Most FPGA vendors do not share the information necessary to create custom software tools which can compile designs to generate configuration "bitstream" files for the FPGA, or at least not outside of an NDA with a tool vendor who is a strategic partner. There are a few unique cases where enough information has been obtained to make this possible, but for Xilinx or Altera(Intel) you are stuck compiling your design with the vendor's tools or approved 3rd party commercial ones.
However, almost all FPGA vendors do publish Application Notes giving information on how to load a bitstream created by the vendor's approved tools into the FPGA device itself at runtime. A possible exception might be for flash or anti-fuse type FPGA, but for traditional SRAM-based FPGAs, this information is necessary to be competitive in the market because there are many designs where a processor would inject the bitstream after reading it off a disk or storage device.
Modern SRAM-based FPGAs typically support a lot of configuration methods - a slave load from a processor, a master load from a unique or standard SPI flash, JTAG extensions, possible even novel things like USB.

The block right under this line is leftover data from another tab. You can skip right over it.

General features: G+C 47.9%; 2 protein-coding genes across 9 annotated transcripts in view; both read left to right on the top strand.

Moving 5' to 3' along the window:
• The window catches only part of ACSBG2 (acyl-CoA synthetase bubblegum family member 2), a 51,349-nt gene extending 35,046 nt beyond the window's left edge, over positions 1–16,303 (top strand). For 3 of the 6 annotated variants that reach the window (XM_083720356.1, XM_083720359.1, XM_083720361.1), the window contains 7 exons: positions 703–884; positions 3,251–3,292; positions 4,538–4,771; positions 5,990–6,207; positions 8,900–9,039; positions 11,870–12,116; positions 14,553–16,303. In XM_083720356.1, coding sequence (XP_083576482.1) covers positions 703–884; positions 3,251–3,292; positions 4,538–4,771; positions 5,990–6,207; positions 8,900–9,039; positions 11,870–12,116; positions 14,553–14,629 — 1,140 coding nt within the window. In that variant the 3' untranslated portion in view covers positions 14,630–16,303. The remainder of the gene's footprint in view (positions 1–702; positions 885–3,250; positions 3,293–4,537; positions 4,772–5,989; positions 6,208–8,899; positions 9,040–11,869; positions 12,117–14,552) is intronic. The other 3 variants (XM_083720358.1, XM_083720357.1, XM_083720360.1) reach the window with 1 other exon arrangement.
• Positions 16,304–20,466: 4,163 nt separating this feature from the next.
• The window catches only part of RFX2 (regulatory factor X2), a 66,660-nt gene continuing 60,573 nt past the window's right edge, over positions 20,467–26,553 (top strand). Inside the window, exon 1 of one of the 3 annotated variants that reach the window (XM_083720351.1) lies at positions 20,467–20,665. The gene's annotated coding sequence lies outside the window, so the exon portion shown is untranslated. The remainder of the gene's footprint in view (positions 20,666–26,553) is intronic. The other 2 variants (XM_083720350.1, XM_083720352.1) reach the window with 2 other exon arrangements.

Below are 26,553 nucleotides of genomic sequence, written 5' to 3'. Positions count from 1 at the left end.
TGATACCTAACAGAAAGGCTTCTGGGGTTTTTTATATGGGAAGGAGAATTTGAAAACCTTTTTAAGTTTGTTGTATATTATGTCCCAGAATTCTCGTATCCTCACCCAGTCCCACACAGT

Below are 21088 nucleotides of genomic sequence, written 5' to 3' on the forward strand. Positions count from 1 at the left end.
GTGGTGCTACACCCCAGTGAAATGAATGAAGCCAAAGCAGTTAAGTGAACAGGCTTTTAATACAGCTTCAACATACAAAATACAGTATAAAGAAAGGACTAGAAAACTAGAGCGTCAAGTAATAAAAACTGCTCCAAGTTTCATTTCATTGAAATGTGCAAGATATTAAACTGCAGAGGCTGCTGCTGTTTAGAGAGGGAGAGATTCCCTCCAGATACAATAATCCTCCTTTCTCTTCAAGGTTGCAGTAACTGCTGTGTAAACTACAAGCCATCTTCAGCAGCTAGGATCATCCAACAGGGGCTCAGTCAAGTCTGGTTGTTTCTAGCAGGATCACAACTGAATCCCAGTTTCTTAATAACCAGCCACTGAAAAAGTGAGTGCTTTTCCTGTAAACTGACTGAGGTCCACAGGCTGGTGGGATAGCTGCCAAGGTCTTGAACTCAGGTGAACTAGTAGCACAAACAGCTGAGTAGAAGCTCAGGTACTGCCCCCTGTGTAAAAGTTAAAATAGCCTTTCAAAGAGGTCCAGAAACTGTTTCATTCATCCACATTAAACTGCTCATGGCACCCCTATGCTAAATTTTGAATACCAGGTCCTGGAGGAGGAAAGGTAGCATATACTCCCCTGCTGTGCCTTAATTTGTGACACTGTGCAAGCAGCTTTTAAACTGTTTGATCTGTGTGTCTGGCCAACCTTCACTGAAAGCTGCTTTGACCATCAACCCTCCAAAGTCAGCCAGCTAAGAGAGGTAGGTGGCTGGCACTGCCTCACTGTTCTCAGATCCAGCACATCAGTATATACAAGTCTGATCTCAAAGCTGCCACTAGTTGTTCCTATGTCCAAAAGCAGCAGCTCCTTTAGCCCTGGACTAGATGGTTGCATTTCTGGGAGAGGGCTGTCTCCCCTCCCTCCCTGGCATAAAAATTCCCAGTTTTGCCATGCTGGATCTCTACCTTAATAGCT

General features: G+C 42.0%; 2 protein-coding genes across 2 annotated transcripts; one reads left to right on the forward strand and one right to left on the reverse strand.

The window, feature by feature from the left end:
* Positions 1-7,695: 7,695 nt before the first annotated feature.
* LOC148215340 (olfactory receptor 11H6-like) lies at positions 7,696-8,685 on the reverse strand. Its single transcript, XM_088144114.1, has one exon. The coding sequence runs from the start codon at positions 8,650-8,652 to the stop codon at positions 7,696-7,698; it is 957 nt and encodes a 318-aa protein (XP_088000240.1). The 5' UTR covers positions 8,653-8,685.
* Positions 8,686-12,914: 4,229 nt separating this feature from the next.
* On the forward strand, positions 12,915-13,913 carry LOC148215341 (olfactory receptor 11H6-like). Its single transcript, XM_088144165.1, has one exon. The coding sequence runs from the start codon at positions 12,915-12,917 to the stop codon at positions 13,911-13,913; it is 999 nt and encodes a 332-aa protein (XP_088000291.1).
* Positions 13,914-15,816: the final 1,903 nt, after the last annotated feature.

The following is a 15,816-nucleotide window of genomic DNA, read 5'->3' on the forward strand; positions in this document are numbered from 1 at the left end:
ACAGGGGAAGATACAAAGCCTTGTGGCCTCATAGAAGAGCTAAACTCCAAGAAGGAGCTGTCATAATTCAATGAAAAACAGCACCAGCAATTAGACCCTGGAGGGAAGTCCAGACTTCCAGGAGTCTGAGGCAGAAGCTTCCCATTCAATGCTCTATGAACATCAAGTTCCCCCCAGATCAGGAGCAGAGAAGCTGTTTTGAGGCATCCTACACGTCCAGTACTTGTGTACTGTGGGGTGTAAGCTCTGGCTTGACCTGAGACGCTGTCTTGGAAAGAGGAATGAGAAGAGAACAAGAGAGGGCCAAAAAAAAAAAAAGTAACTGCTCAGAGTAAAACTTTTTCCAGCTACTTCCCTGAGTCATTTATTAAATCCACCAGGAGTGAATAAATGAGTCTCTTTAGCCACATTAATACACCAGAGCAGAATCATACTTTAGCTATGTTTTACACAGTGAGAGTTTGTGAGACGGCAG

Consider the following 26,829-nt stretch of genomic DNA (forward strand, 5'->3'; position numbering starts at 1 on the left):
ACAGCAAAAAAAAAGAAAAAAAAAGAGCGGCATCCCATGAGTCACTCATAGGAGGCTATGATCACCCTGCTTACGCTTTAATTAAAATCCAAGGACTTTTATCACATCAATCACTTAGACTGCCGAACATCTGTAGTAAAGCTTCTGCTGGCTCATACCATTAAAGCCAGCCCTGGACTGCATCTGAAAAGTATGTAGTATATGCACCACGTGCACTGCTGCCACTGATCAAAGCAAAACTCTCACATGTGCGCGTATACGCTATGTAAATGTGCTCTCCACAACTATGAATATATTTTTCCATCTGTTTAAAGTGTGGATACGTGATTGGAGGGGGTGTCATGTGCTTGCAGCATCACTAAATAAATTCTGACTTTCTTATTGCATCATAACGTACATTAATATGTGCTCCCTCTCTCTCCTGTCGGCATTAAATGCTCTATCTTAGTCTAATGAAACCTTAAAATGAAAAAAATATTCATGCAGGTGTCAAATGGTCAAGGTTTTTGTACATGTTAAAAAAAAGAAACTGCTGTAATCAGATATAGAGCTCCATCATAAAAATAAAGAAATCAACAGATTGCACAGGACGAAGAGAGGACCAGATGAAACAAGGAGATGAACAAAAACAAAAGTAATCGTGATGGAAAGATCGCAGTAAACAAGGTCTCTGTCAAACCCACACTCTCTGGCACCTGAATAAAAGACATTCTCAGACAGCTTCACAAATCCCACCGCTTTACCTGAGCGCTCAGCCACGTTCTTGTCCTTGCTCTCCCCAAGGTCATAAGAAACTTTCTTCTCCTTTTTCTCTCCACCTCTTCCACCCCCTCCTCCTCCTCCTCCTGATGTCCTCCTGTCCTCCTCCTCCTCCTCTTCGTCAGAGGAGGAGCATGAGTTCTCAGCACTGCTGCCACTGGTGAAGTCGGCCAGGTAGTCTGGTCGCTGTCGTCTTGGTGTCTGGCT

And even vendor-supplied specialized configuration flash chips may come with enough information to create your own tools for programming them.
That said, you generally will have the easiest experience using a vendor's own programming cable/adapter, or a workalike or approved 3rd party option, especially if you want to then do things like use a compiled-in logic analyzer which needs to communicate with the development tools via this cable. However, even there you may have options, for example the tools can sometimes proxy the communication with the programmer over a network, and that may have given someone an opportunity to reverse engineer the protocol and implement their own version.
Putting an FPGA on a custom board tends to be not at all trivial. When just starting out, you'd do best to get an evaluation or experiment board for the FPGA family you are considering. Hopefully this would just take a USB cable, or come with a supported programming adapter cable. Make very sure that the board you buy will be supported by the free tier of the vendor tools!